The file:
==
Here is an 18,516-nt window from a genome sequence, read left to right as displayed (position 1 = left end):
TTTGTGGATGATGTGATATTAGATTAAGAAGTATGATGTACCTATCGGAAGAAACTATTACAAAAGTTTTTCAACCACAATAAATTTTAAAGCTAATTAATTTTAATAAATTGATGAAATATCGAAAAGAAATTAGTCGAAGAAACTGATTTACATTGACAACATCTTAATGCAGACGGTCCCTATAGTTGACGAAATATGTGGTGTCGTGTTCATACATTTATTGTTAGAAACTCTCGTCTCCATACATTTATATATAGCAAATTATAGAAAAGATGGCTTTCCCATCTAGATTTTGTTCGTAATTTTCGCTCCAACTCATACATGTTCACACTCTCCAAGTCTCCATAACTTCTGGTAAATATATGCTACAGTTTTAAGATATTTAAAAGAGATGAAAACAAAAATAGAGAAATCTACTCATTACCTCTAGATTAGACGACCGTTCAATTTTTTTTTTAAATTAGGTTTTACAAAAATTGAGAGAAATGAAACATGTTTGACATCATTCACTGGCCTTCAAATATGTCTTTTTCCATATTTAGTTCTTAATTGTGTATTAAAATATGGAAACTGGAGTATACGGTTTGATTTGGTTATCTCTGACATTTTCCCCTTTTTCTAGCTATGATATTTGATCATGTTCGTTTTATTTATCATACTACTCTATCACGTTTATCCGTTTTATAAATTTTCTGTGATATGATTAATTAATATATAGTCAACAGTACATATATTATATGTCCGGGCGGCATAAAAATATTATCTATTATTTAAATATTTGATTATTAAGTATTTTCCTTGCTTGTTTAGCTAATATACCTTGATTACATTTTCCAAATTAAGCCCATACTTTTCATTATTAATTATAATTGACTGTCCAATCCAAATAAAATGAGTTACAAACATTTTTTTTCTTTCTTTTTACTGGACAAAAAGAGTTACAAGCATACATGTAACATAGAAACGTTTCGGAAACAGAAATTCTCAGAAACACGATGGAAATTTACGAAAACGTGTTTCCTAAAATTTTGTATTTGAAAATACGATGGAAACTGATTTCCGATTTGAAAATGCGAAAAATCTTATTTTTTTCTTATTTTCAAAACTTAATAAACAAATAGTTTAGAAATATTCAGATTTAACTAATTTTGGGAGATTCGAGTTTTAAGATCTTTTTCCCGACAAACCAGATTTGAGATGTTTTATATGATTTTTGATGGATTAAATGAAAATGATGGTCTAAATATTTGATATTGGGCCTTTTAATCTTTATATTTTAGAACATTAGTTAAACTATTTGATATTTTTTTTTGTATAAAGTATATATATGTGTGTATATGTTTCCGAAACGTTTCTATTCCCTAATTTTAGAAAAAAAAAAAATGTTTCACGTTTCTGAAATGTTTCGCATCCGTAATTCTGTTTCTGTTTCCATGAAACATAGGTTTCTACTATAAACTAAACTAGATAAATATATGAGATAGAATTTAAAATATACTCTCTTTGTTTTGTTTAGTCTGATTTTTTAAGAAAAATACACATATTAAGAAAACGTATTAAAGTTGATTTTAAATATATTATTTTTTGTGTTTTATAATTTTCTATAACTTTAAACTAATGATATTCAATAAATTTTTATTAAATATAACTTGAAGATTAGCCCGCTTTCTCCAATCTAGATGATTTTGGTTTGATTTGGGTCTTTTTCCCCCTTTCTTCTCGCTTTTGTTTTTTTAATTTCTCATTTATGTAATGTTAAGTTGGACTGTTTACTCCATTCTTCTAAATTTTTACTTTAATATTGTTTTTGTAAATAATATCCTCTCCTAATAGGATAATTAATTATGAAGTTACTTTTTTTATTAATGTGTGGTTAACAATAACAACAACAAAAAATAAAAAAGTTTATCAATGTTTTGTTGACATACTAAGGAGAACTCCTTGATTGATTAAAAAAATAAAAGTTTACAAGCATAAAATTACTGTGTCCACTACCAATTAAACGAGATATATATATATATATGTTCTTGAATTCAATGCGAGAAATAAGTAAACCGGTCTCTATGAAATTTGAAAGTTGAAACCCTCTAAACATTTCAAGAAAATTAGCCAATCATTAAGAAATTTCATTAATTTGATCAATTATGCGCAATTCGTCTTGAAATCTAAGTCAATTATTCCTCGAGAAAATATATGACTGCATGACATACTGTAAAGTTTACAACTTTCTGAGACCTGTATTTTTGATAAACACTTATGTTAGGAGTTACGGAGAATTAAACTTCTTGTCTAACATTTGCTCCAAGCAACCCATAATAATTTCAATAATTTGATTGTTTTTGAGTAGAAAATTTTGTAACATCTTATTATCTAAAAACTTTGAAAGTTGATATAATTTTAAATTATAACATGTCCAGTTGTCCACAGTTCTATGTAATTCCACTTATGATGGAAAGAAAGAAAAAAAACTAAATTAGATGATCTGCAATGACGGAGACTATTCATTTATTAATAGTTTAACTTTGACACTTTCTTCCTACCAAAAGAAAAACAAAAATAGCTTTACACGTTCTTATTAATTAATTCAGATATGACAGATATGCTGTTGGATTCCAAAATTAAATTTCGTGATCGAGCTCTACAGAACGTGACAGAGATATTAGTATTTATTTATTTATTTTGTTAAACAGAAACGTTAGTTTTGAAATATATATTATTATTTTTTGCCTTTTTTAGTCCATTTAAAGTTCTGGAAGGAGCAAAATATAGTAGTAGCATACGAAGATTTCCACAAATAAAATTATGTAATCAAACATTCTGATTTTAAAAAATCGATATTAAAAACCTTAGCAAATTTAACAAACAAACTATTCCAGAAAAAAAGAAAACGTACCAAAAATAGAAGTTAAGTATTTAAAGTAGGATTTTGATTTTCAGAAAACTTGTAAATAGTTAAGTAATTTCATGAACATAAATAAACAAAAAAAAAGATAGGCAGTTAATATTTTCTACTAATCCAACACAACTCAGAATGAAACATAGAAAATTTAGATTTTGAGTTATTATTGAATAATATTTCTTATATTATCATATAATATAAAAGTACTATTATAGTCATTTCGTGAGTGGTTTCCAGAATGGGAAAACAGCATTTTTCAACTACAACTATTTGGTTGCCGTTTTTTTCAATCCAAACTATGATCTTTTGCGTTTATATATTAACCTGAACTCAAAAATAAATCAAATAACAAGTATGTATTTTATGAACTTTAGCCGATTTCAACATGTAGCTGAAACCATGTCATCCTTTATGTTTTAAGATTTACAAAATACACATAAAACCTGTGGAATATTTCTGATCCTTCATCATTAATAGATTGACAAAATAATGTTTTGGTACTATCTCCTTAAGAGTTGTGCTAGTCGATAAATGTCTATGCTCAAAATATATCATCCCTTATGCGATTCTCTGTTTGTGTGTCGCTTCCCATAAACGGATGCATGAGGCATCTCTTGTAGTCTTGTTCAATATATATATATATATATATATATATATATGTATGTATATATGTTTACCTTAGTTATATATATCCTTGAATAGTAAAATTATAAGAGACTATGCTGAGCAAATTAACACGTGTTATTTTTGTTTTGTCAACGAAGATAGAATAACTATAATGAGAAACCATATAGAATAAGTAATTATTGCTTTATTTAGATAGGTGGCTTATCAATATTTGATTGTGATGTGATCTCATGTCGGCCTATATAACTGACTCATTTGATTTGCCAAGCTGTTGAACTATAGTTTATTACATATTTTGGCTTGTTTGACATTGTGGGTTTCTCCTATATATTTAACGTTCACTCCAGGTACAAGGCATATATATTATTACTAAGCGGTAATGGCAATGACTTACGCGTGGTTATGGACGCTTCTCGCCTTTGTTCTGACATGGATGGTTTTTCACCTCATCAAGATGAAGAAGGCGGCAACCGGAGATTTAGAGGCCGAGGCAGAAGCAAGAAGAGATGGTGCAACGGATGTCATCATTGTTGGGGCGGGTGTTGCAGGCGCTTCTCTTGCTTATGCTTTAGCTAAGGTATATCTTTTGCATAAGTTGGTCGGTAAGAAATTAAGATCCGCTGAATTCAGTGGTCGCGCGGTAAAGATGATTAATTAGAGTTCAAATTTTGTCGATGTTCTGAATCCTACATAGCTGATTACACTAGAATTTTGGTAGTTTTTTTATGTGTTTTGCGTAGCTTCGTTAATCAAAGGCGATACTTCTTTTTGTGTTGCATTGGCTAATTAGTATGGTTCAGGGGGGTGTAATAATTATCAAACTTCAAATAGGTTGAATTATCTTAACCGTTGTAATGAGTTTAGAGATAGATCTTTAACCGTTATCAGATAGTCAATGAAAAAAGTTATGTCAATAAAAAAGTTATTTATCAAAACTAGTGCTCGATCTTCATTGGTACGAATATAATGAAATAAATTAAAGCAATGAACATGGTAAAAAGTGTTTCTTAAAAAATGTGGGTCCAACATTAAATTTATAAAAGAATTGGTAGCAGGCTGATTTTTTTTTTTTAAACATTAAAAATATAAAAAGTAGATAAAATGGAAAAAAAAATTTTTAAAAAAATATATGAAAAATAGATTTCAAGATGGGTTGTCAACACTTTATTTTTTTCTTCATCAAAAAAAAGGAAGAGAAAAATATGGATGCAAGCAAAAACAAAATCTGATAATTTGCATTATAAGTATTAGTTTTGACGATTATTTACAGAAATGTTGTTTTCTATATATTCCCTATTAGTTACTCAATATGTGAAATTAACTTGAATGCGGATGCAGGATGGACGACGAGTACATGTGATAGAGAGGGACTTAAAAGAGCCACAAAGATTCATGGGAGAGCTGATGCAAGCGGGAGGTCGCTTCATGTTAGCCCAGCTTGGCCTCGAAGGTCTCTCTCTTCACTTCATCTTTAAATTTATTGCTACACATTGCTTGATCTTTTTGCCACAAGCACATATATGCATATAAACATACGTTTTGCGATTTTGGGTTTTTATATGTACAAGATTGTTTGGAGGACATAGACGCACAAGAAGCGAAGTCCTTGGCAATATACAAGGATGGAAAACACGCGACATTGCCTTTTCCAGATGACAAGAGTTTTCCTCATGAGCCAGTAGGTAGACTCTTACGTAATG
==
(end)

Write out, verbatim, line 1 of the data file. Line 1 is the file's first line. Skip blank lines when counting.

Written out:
Here is an 18,516-nt window from a genome sequence, read left to right as displayed (position 1 = left end):